Dialing Trouble: Cell Phones, Your Spine, and Your Health


man walking and texting

The mobile world is, it seems, fraught with peril.  The more dependent we become on those little, omnipresent screens, the more problematic the relationship is between us and “them”.

We all love our cell phones.  They’re what connect us to the world wherever we are.  But there are serious health implications arising from cell phone use that we need to think about.

These implications are so pressing that just last year, the State of California issued public guidelines concerning cell phone usage.  When a government authority issues guidelines like these, it’s time to start thinking about cell phones and how they affect our health.

Text Neck and More

I’ve written about text neck (also known as tech neck) on this blog before.  All the same, what I’ve said in other posts about it bears repeating.

Your head is a heavy object and when it’s inclined over a cell phone for prolonged periods of time, there’s going to be trouble.  Your cervical vertebrae weren’t intended to be used this way.  In fact, the natural position of the head is centered above the shoulders and neutral.

When you’re texting or reading on your cell phone, that large object (your head) is dangling from a complex system of tendon, muscle, ligaments, nerves and bone.  Your cervical vertebrae won’t be happy if you’re doing this for hours every day.

And so, I will repeat my mantra on cell phone use yet again:  hold the device up to your face (louder for the people in the back).

But text neck is only the beginning of the havoc which can be wreaked on your health by cell phones.  Let’s talk about some other concerns.

Radiofrequency

The guidelines issued by California are instructive on several fronts with respect to cell phone radiofrequency.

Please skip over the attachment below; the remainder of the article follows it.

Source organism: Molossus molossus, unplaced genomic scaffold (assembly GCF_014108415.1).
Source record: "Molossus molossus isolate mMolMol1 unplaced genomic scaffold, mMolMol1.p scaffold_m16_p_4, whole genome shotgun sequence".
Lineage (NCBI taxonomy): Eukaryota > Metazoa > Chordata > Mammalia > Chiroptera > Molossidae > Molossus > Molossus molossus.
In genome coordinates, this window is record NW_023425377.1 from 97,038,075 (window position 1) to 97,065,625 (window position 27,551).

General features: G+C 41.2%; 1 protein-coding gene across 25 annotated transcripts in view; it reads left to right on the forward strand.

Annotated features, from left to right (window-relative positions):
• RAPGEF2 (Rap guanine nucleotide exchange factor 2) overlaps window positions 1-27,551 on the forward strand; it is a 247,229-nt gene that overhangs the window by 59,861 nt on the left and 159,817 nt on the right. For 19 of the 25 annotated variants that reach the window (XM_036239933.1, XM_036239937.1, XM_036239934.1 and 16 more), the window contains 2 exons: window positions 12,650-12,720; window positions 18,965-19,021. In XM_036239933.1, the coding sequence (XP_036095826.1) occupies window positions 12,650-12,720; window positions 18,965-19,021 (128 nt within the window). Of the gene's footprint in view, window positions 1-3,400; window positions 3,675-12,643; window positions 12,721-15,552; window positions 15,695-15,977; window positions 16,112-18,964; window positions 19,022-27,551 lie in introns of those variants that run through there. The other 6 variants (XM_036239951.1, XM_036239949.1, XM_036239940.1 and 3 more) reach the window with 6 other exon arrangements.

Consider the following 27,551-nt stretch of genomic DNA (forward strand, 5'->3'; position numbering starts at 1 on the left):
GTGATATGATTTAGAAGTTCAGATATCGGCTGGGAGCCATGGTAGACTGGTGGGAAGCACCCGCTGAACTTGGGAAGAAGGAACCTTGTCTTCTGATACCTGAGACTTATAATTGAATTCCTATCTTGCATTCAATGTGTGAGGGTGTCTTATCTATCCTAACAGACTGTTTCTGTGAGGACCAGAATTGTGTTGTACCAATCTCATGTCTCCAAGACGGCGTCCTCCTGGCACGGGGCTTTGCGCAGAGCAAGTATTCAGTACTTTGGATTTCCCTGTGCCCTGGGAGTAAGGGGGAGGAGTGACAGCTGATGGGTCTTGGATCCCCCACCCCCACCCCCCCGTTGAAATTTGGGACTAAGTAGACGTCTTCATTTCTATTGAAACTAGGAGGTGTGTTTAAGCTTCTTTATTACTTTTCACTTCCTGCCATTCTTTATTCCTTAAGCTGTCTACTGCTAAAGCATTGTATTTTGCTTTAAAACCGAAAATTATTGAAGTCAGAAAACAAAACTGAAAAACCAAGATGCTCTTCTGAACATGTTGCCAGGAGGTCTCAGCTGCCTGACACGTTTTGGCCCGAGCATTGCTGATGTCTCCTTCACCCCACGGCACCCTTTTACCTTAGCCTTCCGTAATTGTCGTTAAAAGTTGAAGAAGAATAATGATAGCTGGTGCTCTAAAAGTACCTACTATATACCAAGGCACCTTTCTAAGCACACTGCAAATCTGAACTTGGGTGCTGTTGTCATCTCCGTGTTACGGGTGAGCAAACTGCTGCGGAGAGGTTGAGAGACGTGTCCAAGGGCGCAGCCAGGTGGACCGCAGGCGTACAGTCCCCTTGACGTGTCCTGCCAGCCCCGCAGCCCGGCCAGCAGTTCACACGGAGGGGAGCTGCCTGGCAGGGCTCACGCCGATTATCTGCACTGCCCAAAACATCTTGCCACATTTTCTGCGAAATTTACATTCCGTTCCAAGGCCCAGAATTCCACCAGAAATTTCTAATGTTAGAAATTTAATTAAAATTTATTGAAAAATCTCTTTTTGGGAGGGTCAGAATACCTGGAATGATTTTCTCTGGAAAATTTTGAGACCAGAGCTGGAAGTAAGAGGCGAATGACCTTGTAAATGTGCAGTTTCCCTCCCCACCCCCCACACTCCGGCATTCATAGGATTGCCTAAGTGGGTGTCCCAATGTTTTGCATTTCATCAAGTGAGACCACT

For one, the guidelines recommend that your cell phone be carried away from your body (in a purse or laptop bag, for example).  Placing it in a pocket is convenient, but radiofrequency can have serious consequences for your health, potentially causing an increased risk for some cancers (including of the brain), as well as lowered sperm counts in men, impacts on memory, headaches and reduced sleep quality.

The guidelines also suggested refraining from cell phone usage when you have a signal of two bars or less.  Why?  Because cell phones emit higher rates of radiofrequency energy with reduced signal availability.  This is also true when you’re in a car or on a train or bus.

Another culprit?  Streaming videos on your cell phone or downloading large files.  These activities should be pursued on a laptop or desktop computer.

While all these may sound a little alarmist, you need to consider that a state government deeming usage guidelines important enough to release publicly is a bit of a wakeup call.

As though text neck weren’t enough, right?

Do yourself a favor and give some thought to following the advice found in the State of California’s cell phone usage guidelines.

Text neck getting you down?  Contact me!  I’ll get you straightened out.








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